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Series: Dune Chronicles (#4)
Genre: Space Opera
Publication Date: 1981
For three thousand years, Leto Atreides II has sat upon his throne on Arrakis. Less human with every passing year, Leto guides humanity along his vision of a Golden Path. Against a man who has become a god, what hope does any rebellion have . . ?
God Emperor of Dune is a book that divides readers. There are those who praise it as the epitome of the series. the pinnacle of Frank Herbert’s achievements. And then are people who think it’s all a bit rubbish. I fall squarely into the latter category. This is the book so many people say rewards rereading, but it’s also the one I wasn’t looking forward to experiencing a second time around. I’m actually not sure how to review this book, because for the overwhelming majority of it I was bored out of my mind.
This is not a novel. This is a philosophy thesis with characters. Remember in my Children of Dune review I commented that the epigraphs felt less like glimpses of a universe and more like Frank Herbert directly speaking to his readers? Welcome to a whole book of that. Full credit to Herbert, this is probably his best-written work, because his style fits the work of an essayist far better than that of a novelist. Unfortunately, I’m here to read a narrative, not be subjected to a lesson in morality. Yes, you can blend the two, and a lot of science fiction does just that. God Emperor of Dune just swings too far one way.
There is a story here, but it’s largely irrelevant. Only two characters are carried over from the previous books. Leto II (now transformed into a monstrous worm-person hybrid and ruling over the universe) and Duncan Idaho (the most recent in a long line of gholas). Everyone else is new, and everyone is utterly uninteresting to me. The characterisation is even thinner than usual, and a lot of them feel like copies of earlier characters. One noted change is that Herbert doesn’t directly tell us how this one end, which is a change of pace that I appreciated. Of course, I would be more appreciative if there was anything in this book that held my attention.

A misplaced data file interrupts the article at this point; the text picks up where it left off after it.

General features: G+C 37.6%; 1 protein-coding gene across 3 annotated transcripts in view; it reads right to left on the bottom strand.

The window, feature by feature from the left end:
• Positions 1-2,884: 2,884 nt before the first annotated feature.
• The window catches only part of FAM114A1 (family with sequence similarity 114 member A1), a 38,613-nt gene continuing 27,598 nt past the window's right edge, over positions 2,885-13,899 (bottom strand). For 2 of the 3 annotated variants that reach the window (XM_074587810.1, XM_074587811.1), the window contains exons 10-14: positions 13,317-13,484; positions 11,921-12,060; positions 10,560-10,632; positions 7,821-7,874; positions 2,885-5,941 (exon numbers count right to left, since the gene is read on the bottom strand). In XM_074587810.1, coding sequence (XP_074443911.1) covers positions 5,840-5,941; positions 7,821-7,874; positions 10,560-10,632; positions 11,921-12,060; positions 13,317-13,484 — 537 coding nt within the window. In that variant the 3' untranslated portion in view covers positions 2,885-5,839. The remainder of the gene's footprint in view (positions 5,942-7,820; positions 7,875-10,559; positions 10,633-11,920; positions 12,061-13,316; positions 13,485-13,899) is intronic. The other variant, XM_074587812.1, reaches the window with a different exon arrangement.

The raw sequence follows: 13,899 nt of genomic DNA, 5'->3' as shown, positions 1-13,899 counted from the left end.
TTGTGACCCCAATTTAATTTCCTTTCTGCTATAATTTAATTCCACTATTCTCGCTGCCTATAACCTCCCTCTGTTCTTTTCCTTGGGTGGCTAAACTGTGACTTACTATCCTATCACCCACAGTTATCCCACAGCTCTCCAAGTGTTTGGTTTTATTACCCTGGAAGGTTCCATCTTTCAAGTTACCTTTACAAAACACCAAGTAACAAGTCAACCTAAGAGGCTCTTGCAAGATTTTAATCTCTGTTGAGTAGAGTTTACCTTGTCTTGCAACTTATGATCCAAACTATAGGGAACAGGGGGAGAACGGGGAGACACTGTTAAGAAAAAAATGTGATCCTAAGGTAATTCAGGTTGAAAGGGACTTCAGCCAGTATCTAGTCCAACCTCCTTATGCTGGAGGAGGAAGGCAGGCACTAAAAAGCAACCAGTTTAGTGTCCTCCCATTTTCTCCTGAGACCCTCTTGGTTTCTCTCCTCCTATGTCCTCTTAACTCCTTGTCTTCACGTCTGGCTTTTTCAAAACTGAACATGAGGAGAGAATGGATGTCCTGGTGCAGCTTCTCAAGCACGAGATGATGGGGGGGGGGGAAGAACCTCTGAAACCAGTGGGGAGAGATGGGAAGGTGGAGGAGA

But let’s talk about the philosophy. That is, after all, what Herbert wants us to take away from this book. When I was doing my Master’s, I sat through a lot of philosophy, and I loathe it as much now as I did then. Even the points I agree with tend to be delivered in the most awfully pretentious way. God Emperor of Dune uses this pretentious delivery to bring not valid points, but a load of nonsense. It’s hard to be sure exactly what Herbert is trying to say, because he couches everything in the most convoluted language. Take for example, Leto II’s all-female army.
Why women? I hear you ask. A question echoed by Idaho. The answer of course is simple. Because male armies inevitably turn on their leader because males are driven by violent sexual desire. Still with me, because it gets weirder. An army of homosexuals would never work, because they can’t tell the difference between pleasure and pain. Maybe I’m wrong about what Herbert is saying, because even a reread of this section doesn’t illuminate the point he is trying to make. Homophobia from fictional characters doesn’t bother me, but this feels like Herbert speaking directly. It’s very nineteen-eighties, and in no way has aged well. And this is far from the end of it. In the opening pages, it’s stated that wolves will attack a woman because she’d just too sexy to leave alone. It’s just bizarre.
I’m going to leave this review at that, because negativity is not why I review books. But sometimes a book like this comes along, and negativity is all I have.
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